There is no shortage of cheap smartphones that offer users a premium smartphone experience. This year alone we’ve seen the Redmi 3, the Hisense KO and the Redmi Note 2 all offering users great performance with a very low price of admission.
The release of the Hisense Infinity Elegance heralds yet another manufacturer vying for a place in the mid-range smartphone market. This smartphone running Android 6.0 is currently on sale for R3 999 and while its name suggests users will find opulence within the black box with gold accents, it’s certainly not what’s suggested by the price. So which is right? Economics or branding? Is it Elegant or Elephant? Let’s find out…
This isn’t R4 000, surely
One of my favourite things to do when I get a new review unit is to put it down on the coffee table and wait for my housemate to comment. “That looks fancy,” were his words to me when I showed him the Elegance.
He isn’t wrong. The handset is decked out in a gold paint job and the finishes are pristine. It reminds me of the Huawei Mate S in that it wouldn’t look out of place on the oak desk of a CEO.
On the left you have your unlock button and volume rocker and to the right is the dual SIM cover. You can also put a microSD card slot in one of the trays but you lose a SIM card slot.
At the back of the handset is a 13MP snapper and a fingerprint scanner and the USB slot for the charge is nestled between the speakers at the bottom of the handset. And other that that the design is pretty minimal.
It just all looks so damned fancy I can’t help but fiddle with it during meetings so people can see this gorgeous phone. Really nice work on that Hisense, top job.
But what about performance?
At the R4 000 price point I don’t expect to have my hair-blown back by the sheer power of a phone’s processing capabilities. The Elegance as it turns out is far better when it comes to performance than many of its competitors.
Underneath its swish exterior is a Qualcomm 430 processor, which uses an ARM Cortex-A53 octa-core processor running at a peak of 1.4GHz. Graphics are supplied by an Adreno 505 GPU (216MHz-450MHz), and together work well for playing games, browsing through your social feeds and even typing up notes when your notebook battery runs dry.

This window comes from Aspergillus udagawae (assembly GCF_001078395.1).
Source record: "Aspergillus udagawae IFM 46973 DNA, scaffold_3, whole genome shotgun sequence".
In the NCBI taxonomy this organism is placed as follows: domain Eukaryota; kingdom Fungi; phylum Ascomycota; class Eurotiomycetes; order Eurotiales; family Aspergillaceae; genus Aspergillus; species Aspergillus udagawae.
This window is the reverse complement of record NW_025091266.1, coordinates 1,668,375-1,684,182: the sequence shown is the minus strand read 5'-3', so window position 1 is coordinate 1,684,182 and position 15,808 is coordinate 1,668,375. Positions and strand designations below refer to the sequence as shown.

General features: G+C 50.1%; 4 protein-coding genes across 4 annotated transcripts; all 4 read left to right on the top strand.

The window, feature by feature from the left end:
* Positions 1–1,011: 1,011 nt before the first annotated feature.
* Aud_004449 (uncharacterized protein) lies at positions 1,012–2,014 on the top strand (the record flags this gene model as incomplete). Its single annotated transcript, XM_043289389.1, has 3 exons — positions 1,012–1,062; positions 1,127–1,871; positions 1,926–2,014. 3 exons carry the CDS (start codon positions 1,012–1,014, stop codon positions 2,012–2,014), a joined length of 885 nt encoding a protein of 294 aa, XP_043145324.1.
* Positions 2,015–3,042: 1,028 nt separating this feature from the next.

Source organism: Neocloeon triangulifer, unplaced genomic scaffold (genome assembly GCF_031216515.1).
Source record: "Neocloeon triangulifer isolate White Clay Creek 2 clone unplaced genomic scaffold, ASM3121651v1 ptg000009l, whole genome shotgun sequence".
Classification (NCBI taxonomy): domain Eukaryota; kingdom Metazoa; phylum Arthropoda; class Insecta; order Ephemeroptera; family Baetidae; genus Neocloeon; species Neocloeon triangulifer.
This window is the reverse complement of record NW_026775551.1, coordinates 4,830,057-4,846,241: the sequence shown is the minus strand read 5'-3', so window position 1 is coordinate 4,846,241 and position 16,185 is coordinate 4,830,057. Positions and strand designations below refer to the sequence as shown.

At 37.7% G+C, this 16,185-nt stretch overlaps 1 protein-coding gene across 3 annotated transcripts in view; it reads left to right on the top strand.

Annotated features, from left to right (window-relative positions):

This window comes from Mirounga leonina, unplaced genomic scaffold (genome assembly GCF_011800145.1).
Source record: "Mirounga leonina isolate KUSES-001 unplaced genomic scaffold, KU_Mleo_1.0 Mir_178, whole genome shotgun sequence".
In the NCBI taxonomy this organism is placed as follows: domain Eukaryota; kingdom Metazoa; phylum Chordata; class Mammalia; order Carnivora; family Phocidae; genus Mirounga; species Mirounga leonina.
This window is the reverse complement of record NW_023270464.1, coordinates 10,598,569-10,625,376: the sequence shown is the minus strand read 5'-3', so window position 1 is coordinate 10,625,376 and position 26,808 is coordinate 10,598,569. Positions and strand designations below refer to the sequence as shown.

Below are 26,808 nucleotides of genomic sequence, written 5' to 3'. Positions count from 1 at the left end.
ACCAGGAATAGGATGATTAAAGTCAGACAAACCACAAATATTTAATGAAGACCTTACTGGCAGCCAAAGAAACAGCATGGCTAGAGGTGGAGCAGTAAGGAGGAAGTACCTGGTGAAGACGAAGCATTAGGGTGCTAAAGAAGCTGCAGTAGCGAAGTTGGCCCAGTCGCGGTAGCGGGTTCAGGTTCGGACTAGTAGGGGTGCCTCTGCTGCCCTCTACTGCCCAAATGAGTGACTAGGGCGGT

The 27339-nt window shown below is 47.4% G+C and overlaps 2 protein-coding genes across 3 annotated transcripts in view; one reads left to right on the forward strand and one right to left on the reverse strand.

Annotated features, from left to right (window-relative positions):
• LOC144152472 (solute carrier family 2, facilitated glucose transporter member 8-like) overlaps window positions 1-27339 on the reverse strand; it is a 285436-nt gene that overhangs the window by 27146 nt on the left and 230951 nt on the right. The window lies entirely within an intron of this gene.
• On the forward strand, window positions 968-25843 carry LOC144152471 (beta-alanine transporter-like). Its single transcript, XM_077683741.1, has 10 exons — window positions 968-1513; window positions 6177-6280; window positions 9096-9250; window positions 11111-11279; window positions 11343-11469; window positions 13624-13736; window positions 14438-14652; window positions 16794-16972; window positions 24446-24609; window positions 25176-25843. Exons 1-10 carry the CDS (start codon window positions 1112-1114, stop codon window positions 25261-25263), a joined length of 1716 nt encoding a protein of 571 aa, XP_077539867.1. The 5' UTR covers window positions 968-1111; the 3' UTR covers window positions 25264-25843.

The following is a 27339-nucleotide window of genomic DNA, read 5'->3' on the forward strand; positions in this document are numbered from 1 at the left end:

How does that compare? Xiaomi’s Redmi 3’s chipset, the Qualcomm 616, supports 1080p video playback at up to 60fps. The Elegance only supports that resolution at a 30fps frame rate. It’s not all that much of a deal breaker for us but its worth pointing out if you plan to make the Elegance your first port of call for video watching.
For everything else, though, the 430 is a newer chip that is more energy efficient, and can call on all eight cores for multithreading performance (many octa-core chips have four performance cores and four for background apps). As a result, the phone flies through tests, as shown in the benchmarks below.
For wireless connectivity, the Elegance is capable of download speeds of up to 150Mbps over LTE and uploads at a rate of 75Mbps, the Redmi 3 can only hit 50Mbps while uploading. While we would have liked to see 802.11ac WiFi support we do understand that features like that would require a different chipset and likely increase the price and looking at its performance compared to other phones in this price range. We’re quite pleased with Hisense’s choice of internals and it’s clear that the handset is very much focused on performing well. Even while using apps that demand large portions of the Elegance’s resources we never found the handset to be sluggish or underpowered, it just works and continues to work well.
The Elegance has 32GB of onboard storage though you can increase that with a microSD card slot supporting up to an additional 128GB.
As to the software, Hisense’s Vision 3 UI is really quite nice and while the inclusion of Facebook and Twitter out of the box is nice, we would prefer if TouchPal and Mobile Manager weren’t.